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High-pressure electrolysis (also called high-pressure electrolysis HPE) is the water electrolysis performed at pressures higher than ambient in which electrical energy is the driving force of the water decomposition to produce oxygen (O2) and hydrogen (H2). The core of an electrolysis unit is an electrochemical cell, which is filled with pure water and has two electrodes connected with an external power supply. Electric current causes positively charged hydrogen ions to migrate to the negatively charged cathode, where a reduction takes place in order to form hydrogen atoms. The atoms formed then combine to form gaseous hydrogen molecules (Eq. 1). On the other hand, oxygen is formed at the other electrode (the positively charged anode) (Eq. 2). The amount of gases produced per unit time is directly related to the current that passes through the electrochemical cell (Wendt and Kreysa 1999)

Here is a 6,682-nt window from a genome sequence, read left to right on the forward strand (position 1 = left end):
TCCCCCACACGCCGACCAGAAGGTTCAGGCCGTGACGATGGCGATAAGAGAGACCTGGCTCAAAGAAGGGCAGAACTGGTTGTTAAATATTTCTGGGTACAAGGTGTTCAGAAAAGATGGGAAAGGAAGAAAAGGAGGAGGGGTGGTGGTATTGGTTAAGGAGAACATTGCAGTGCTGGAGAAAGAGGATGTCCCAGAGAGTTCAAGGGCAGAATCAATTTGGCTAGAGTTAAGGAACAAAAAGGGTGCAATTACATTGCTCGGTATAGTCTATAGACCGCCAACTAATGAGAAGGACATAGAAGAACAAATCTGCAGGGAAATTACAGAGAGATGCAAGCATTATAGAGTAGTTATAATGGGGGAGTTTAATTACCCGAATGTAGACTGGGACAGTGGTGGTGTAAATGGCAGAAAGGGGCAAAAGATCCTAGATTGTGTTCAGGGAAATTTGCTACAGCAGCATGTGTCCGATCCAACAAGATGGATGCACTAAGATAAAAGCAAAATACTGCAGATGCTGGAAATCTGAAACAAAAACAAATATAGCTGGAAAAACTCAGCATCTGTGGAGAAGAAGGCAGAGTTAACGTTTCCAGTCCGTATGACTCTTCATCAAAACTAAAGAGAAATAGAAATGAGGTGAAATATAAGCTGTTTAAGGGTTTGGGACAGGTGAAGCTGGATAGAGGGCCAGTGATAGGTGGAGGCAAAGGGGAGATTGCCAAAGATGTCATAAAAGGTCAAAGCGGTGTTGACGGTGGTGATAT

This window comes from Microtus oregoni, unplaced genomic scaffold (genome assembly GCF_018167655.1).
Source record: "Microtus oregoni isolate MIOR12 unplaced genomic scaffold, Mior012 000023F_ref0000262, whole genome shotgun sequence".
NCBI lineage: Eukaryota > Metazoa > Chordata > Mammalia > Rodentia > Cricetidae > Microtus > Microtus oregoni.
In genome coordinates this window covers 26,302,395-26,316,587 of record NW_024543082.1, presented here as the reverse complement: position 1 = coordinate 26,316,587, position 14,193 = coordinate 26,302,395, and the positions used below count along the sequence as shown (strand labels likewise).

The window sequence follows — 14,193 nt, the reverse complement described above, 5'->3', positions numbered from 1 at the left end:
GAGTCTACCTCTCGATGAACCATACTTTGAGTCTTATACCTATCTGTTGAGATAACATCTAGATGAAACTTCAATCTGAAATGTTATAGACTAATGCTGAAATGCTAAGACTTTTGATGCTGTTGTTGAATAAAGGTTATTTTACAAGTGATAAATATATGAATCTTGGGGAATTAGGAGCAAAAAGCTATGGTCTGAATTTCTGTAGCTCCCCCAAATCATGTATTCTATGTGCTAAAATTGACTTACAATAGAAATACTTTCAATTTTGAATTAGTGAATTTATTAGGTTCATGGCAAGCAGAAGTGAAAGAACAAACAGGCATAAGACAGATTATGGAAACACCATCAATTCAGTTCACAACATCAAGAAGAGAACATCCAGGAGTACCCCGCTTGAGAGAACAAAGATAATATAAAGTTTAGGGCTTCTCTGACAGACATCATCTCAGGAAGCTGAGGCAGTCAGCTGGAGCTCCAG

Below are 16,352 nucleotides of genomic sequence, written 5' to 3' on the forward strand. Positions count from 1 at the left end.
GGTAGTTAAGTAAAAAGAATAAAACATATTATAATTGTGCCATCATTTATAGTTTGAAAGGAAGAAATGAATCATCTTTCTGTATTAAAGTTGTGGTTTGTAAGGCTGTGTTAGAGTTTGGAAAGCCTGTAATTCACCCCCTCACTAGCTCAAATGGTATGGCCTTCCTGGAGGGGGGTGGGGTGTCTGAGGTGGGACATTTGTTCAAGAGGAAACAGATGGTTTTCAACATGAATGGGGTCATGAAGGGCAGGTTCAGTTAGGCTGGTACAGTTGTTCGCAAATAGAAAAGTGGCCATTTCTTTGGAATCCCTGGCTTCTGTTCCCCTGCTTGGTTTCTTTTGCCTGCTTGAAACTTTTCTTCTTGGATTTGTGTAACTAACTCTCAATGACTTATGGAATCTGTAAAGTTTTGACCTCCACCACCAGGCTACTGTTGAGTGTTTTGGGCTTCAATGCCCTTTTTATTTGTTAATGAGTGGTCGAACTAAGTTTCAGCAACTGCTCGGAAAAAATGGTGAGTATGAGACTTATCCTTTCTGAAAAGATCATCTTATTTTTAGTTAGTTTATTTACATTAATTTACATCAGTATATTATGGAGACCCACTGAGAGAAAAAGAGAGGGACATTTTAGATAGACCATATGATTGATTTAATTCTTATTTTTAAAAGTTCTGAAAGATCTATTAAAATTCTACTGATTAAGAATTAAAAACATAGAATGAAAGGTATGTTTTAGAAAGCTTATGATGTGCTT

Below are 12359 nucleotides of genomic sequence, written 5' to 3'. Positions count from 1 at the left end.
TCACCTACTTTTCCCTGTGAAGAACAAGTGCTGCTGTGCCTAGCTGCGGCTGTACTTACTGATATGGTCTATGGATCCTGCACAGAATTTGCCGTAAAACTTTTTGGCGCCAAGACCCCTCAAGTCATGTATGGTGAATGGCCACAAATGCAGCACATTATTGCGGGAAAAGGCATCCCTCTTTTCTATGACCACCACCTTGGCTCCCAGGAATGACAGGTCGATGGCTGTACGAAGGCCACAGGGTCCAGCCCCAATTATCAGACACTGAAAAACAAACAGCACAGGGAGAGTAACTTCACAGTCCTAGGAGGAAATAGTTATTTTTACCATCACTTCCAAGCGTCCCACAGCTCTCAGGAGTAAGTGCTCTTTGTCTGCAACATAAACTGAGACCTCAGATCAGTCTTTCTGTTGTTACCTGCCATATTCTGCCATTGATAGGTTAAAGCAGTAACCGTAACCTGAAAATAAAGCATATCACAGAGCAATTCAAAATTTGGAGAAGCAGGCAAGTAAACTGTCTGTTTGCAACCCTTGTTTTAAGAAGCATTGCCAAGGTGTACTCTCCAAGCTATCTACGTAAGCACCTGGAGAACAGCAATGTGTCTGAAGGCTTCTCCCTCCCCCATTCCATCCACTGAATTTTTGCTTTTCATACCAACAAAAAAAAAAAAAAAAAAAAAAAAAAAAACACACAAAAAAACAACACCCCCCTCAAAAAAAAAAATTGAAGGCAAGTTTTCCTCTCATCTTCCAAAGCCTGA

CitationValderrama, C. High-pressure electrolysis. A: "Encyclopedia of membranes". Berlín: Springer, 2016, p. 1-3.
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